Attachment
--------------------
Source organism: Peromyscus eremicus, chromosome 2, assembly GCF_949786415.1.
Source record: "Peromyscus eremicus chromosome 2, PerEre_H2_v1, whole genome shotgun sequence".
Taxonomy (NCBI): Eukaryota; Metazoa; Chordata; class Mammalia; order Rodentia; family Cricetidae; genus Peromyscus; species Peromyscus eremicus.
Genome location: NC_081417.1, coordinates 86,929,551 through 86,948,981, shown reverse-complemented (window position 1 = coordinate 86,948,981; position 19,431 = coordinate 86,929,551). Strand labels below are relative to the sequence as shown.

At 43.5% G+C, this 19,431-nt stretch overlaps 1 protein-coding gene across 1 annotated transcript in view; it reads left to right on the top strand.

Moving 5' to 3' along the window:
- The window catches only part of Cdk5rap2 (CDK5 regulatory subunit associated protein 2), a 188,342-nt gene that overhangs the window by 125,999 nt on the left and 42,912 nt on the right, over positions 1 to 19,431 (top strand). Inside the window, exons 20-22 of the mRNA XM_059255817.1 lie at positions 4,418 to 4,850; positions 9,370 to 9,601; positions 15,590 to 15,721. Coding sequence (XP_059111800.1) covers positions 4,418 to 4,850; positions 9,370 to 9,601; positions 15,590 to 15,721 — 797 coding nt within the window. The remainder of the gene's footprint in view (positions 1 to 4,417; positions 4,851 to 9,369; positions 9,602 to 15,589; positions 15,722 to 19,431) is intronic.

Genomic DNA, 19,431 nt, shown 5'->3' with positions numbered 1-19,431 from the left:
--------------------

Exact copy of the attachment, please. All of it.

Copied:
Source organism: Peromyscus eremicus, chromosome 2, assembly GCF_949786415.1.
Source record: "Peromyscus eremicus chromosome 2, PerEre_H2_v1, whole genome shotgun sequence".
Taxonomy (NCBI): Eukaryota; Metazoa; Chordata; class Mammalia; order Rodentia; family Cricetidae; genus Peromyscus; species Peromyscus eremicus.
Genome location: NC_081417.1, coordinates 86,929,551 through 86,948,981, shown reverse-complemented (window position 1 = coordinate 86,948,981; position 19,431 = coordinate 86,929,551). Strand labels below are relative to the sequence as shown.

At 43.5% G+C, this 19,431-nt stretch overlaps 1 protein-coding gene across 1 annotated transcript in view; it reads left to right on the top strand.

Moving 5' to 3' along the window:
- The window catches only part of Cdk5rap2 (CDK5 regulatory subunit associated protein 2), a 188,342-nt gene that overhangs the window by 125,999 nt on the left and 42,912 nt on the right, over positions 1 to 19,431 (top strand). Inside the window, exons 20-22 of the mRNA XM_059255817.1 lie at positions 4,418 to 4,850; positions 9,370 to 9,601; positions 15,590 to 15,721. Coding sequence (XP_059111800.1) covers positions 4,418 to 4,850; positions 9,370 to 9,601; positions 15,590 to 15,721 — 797 coding nt within the window. The remainder of the gene's footprint in view (positions 1 to 4,417; positions 4,851 to 9,369; positions 9,602 to 15,589; positions 15,722 to 19,431) is intronic.

Genomic DNA, 19,431 nt, shown 5'->3' with positions numbered 1-19,431 from the left: